David presents himself as a “music lover” when he spots Jenny standing in the rain and offers to give her cello a lift home. Flowers follow, and Jenny’s friends are agog when the two meet in the street and he invites her to a Ravel concert and “supper”. Parental opposition is predictable but what isn’t is how easily David charms them; they are wrongfooted when he walks in at the exact moment Jack is shouting “I’ve got nothing against the Jews…”.

At the concert we meet David’s friends, Danny and Helen (a vacant bimbo played by Rosamund Pike). For all her vapidity, Helen is good at pinpricking Jenny’s teenage pretensions; “You have a French conversation teacher? Is that why you keep speaking in French for no apparent reason?”. Over a bottle of champagne in an opulent jazz club, Jenny is persuaded to play truant so she can join the three at an auction of Pre-Raphaelite paintings next week. When she finally gets home her mum is waiting up, pretending to scrub a stubborn casserole dish. The emotional constipation is a little touching.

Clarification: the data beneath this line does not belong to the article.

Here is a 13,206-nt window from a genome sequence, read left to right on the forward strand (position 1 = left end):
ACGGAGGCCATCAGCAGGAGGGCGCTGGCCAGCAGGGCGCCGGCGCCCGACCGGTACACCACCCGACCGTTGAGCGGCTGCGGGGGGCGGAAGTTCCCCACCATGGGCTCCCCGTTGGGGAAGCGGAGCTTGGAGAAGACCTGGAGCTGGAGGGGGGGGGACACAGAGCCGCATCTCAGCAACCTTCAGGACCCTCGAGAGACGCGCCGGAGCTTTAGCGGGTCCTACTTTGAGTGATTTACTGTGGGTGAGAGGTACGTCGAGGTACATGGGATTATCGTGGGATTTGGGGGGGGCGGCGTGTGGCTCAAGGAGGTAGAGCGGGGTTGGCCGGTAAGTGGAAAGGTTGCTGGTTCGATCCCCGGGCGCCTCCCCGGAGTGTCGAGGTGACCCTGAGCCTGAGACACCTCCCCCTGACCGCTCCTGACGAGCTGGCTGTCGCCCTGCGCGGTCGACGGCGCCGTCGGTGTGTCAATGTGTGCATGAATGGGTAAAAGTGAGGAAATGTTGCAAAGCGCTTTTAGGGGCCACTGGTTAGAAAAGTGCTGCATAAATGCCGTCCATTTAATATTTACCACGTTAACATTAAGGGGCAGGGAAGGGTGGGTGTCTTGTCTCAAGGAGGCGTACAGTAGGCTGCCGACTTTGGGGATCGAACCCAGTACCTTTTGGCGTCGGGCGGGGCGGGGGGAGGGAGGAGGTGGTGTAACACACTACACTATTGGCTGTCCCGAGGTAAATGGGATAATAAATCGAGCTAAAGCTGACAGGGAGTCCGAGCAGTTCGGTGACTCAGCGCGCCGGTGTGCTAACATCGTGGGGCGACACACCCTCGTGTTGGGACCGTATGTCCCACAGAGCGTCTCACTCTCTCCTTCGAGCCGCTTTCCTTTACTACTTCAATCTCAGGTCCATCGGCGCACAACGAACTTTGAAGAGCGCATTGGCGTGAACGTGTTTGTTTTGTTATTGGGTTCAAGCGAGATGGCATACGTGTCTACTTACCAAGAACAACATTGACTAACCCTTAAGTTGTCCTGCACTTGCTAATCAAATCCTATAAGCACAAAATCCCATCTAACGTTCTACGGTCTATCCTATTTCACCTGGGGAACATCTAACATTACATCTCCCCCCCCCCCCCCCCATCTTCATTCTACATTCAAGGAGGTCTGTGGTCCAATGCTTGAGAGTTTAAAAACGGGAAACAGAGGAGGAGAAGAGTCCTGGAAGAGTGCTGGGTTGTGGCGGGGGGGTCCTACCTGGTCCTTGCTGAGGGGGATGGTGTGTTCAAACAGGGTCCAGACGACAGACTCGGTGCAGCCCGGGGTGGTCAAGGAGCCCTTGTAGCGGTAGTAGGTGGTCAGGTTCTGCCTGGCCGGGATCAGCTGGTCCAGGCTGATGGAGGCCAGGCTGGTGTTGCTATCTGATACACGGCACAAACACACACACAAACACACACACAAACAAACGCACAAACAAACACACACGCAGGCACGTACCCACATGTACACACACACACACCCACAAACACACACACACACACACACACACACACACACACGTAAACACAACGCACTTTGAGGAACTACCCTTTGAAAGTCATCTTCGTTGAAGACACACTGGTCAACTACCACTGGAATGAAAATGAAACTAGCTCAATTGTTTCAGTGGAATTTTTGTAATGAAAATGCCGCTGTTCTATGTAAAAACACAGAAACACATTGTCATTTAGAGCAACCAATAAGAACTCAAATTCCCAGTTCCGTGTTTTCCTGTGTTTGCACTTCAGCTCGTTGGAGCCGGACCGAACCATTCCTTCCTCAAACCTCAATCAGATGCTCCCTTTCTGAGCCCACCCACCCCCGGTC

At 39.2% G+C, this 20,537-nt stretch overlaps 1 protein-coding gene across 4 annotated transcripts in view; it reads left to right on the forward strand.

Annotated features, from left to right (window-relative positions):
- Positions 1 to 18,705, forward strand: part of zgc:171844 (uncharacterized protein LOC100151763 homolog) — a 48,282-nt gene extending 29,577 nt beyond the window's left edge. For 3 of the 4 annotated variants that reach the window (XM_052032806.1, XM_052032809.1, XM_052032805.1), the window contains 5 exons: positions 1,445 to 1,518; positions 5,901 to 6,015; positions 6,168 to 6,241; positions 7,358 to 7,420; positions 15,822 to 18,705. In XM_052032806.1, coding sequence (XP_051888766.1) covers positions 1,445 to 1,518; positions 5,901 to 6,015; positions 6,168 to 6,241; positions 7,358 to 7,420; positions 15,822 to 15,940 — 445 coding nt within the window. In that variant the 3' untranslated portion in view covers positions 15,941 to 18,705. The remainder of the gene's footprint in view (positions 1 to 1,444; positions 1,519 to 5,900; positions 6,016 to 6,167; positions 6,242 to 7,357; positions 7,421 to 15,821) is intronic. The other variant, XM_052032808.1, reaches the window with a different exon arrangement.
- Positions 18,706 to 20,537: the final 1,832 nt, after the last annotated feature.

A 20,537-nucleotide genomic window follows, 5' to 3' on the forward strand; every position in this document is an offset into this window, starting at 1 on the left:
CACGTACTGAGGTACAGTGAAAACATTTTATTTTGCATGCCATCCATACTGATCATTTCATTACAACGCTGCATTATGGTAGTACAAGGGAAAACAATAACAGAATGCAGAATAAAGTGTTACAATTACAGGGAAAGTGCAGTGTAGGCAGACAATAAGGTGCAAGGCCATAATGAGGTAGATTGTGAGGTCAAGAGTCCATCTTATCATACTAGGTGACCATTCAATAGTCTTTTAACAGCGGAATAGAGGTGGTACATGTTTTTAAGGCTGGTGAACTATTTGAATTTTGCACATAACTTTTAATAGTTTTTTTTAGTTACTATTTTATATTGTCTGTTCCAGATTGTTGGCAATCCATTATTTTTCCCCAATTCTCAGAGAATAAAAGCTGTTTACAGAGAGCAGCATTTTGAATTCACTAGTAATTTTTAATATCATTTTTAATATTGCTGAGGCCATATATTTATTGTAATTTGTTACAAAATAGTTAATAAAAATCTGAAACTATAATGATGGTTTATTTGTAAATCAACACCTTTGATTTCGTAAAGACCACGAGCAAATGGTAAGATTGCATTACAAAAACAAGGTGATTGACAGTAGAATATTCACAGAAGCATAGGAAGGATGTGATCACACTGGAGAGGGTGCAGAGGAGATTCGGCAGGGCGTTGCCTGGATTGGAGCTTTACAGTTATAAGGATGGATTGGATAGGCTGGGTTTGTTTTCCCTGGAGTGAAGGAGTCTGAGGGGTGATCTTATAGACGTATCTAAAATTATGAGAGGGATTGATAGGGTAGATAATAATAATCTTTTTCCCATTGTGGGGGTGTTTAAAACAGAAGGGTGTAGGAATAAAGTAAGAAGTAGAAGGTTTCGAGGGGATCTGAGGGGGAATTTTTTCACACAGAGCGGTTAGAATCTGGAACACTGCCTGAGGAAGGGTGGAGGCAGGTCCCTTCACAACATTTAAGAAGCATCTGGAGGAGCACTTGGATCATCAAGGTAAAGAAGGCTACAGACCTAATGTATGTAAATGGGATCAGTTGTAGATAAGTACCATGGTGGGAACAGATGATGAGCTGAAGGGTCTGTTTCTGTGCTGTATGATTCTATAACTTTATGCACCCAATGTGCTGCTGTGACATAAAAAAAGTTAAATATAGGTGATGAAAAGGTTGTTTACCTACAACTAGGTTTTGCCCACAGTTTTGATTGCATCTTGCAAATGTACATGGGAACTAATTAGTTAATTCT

After the first date and first truancy, the next frontier is a dirty weekend in Oxford- suggested whilst the four are in Danny’s flat, filled with objets d’art. Meanwhile Jenny has started flunking her mock exams and Molina throws a very spiteful, yet curiously controlled and passionless, tantrum. When Jenny dares to venture downstairs, she is as surprised as we are to find her parents getting drunk with David (“Why are you drinking? It’s not Christmas”). David tells a bullshit story about C.S. Lewis being his university tutor and the dirty weekend is in the bag.

It’s all cod-Brideshead scenes as the boys play badminton in Danny’s front room, waiting for Helen to show Jenny the art of silken undergarments. Once in Oxford the boys drive on past the touristy college shots and head for the nearest pub, where they eye up the old ladies and snigger that there is “lots of business here”; our confirmation, if it takes Jenny a while to catch on, that they’re crooked. In the B&B Jenny tells David she wants to remain a virgin until her 17th birthday and he is an absolute gent, merely asking for a glimpse of her tits.